This course takes as its guiding questions: “Can there be such a thing as feminist text analysis?” and “What does it mean to do computational text analysis in a humanities context?” Through reading and practice we will examine the degree to which problematic racist, sexist, colonialist, corporate, and gender-normative assumptions that activate algorithmic methods impact humanistic inquiry through text analysis, and how the humanist can formulate effective research questions to explore through methods of text analysis.
Taking a completely different approach to the topic “methods of text analysis,” this course will consider what it means to “analyze” a “text” with computers within a humanistic context, with an emphasis on shaping effective research questions over programming mastery. How does the language of analysis draw on Western traditions of empiricism in which “the text” occupies a position of authority over other forms of representation? What is the difference between “text analysis” and “philology”? What is being “analyzed” when we count, tokenize, measure, and classify texts with computers? And, importantly, how do the questions we are asking align with the methods we are using?
The course will be organized according to the stages of the research process as articulated in our first week reading, to be completed in advance of our first class meeting: “How we do things with words: Analyzing text as social and cultural data,” which can be downloaded here: https://arxiv.org/pdf/1907.01468.pdf. While students will receive materials to help them learn Python and to develop their own text analysis projects, this will not be the objective of the course or the source of evaluation. However, students will be required to develop a literacy in Python and packages frequently used to perform text analysis. Students will be required to complete weekly Jupyter notebook assignments that have significant portions of text analysis activities already completed. Supplementary information about programming and text analysis will be provided to complete in a self directed way using a free DataCamp account. Assignments will include weekly readings and hands-on activities, including up to 14 weekly Jupyter notebooks and DataCamp course modules; up to 2 blog posts and/or presenting as part of a public roundtable; and a final portfolio that includes a five page position paper.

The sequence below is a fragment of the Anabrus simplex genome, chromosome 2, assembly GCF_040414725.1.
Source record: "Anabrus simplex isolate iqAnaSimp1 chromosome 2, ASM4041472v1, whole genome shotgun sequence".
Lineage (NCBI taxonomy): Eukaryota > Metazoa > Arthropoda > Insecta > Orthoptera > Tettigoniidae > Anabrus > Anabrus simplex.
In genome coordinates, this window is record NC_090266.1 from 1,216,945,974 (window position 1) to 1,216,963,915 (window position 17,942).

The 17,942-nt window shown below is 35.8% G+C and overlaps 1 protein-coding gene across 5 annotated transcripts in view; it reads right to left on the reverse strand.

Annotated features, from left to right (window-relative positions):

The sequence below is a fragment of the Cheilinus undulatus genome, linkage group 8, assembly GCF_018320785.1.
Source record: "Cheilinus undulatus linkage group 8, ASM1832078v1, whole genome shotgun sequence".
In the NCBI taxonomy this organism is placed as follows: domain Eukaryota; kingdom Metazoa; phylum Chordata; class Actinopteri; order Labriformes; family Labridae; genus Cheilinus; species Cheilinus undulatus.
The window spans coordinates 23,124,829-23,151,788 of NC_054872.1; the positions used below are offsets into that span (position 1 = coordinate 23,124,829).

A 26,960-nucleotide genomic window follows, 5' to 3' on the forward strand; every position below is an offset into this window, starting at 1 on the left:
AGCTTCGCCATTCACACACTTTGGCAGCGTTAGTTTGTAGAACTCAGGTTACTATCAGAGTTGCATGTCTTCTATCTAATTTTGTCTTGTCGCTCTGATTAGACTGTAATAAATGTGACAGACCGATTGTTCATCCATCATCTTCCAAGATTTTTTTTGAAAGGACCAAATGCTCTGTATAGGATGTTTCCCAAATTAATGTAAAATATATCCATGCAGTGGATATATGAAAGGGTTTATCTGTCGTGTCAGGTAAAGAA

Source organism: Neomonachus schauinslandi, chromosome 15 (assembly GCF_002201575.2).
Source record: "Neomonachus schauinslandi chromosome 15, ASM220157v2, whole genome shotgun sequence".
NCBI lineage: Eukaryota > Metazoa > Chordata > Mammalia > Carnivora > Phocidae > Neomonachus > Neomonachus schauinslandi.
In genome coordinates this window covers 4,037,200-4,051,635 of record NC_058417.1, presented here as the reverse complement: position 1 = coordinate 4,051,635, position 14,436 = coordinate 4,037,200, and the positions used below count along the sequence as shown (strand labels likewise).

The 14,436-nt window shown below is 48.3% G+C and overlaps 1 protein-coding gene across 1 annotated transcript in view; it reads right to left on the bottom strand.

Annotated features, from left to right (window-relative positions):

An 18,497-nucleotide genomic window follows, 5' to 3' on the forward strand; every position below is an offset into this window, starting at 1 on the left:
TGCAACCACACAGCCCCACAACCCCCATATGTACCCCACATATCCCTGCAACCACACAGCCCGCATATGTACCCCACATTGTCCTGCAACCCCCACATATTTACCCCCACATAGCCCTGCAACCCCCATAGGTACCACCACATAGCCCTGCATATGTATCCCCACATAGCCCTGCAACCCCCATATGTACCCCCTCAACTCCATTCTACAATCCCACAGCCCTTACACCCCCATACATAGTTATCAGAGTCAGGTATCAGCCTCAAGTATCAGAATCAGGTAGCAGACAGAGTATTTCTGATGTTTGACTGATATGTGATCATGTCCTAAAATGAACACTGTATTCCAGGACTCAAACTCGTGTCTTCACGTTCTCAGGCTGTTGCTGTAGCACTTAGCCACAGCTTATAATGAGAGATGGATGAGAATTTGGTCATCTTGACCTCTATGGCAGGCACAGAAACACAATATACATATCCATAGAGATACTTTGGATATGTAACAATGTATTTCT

Exploring terms such as “non-consumptive” and “black box algorithms,” this course takes up the affordances and costs of computationally enabled modeling, representation, querying, and interpretation of texts. We will ask questions such as, “Can you ‘lead a feminist life’ (Ahmed) that is heavily mediated by methods of text analysis?” Readings will include articles by Sarah Ahmed, Mary Beard, Meredith Broussard, Lauren Klein, Wendy Chun, Tanya Clement, Miriam Posner, Liz Losh, Tara McPherson, Johanna Drucker, Andrew Goldstone, Safiya Noble, Bethany Nowviskie, Andrew Piper, Steve Ramsay, Laura Mandell, Susan Brown, Richard Jean So, and Ted Underwood.